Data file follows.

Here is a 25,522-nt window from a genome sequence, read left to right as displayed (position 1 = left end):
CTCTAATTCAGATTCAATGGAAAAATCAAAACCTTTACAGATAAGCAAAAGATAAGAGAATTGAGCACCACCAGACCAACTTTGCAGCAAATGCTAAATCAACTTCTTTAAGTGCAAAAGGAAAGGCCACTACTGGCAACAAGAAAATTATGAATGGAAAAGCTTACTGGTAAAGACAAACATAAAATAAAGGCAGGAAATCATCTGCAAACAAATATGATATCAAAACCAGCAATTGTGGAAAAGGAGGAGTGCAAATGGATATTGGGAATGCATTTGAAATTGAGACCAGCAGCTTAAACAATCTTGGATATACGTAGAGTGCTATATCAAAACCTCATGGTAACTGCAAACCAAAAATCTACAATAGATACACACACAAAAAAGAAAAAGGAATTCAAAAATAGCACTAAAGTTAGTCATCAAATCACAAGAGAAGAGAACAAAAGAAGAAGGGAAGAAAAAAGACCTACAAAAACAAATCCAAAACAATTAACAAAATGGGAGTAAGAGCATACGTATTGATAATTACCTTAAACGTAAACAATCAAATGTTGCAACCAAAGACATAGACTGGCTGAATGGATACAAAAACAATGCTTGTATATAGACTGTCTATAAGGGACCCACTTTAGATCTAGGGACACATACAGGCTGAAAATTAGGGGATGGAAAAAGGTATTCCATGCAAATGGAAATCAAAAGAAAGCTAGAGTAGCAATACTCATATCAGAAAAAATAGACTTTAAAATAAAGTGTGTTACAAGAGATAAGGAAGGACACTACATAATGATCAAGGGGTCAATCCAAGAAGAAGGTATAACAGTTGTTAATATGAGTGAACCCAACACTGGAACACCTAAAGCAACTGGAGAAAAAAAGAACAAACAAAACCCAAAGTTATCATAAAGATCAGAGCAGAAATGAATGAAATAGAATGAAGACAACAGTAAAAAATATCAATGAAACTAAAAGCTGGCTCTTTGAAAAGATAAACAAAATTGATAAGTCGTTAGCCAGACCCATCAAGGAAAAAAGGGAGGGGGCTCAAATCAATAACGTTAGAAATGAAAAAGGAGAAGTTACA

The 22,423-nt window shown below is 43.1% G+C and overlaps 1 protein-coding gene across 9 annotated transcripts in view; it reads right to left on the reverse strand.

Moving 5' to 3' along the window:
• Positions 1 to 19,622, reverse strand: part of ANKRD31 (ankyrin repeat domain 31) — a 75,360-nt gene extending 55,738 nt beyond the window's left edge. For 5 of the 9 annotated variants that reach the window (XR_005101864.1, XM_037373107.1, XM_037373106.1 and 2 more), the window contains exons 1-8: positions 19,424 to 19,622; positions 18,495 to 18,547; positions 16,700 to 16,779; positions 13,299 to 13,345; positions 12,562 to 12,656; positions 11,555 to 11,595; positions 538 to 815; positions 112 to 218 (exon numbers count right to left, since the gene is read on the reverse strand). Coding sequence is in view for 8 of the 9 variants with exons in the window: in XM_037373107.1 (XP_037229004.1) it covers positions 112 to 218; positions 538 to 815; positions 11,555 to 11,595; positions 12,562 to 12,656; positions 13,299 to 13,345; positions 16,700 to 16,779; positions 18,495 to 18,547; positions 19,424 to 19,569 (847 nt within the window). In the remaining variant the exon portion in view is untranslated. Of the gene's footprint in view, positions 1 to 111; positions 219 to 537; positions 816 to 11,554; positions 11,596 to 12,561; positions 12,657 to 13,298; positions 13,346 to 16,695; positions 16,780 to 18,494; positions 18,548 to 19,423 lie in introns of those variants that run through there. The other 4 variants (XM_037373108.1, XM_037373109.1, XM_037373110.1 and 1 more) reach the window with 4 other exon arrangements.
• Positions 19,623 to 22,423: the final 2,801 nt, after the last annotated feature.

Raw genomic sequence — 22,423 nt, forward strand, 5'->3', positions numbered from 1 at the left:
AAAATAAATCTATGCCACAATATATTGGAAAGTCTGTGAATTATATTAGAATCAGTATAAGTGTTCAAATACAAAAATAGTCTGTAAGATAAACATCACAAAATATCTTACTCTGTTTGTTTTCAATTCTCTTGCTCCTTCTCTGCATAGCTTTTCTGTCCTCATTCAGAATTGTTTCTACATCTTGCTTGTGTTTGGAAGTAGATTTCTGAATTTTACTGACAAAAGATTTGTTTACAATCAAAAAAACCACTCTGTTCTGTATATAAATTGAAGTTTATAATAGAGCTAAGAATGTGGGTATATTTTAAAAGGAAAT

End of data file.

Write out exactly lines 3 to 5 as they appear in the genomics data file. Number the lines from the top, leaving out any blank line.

The 22,423-nt window shown below is 43.1% G+C and overlaps 1 protein-coding gene across 9 annotated transcripts in view; it reads right to left on the reverse strand.

Moving 5' to 3' along the window:
• Positions 1 to 19,622, reverse strand: part of ANKRD31 (ankyrin repeat domain 31) — a 75,360-nt gene extending 55,738 nt beyond the window's left edge. For 5 of the 9 annotated variants that reach the window (XR_005101864.1, XM_037373107.1, XM_037373106.1 and 2 more), the window contains exons 1-8: positions 19,424 to 19,622; positions 18,495 to 18,547; positions 16,700 to 16,779; positions 13,299 to 13,345; positions 12,562 to 12,656; positions 11,555 to 11,595; positions 538 to 815; positions 112 to 218 (exon numbers count right to left, since the gene is read on the reverse strand). Coding sequence is in view for 8 of the 9 variants with exons in the window: in XM_037373107.1 (XP_037229004.1) it covers positions 112 to 218; positions 538 to 815; positions 11,555 to 11,595; positions 12,562 to 12,656; positions 13,299 to 13,345; positions 16,700 to 16,779; positions 18,495 to 18,547; positions 19,424 to 19,569 (847 nt within the window). In the remaining variant the exon portion in view is untranslated. Of the gene's footprint in view, positions 1 to 111; positions 219 to 537; positions 816 to 11,554; positions 11,596 to 12,561; positions 12,657 to 13,298; positions 13,346 to 16,695; positions 16,780 to 18,494; positions 18,548 to 19,423 lie in introns of those variants that run through there. The other 4 variants (XM_037373108.1, XM_037373109.1, XM_037373110.1 and 1 more) reach the window with 4 other exon arrangements.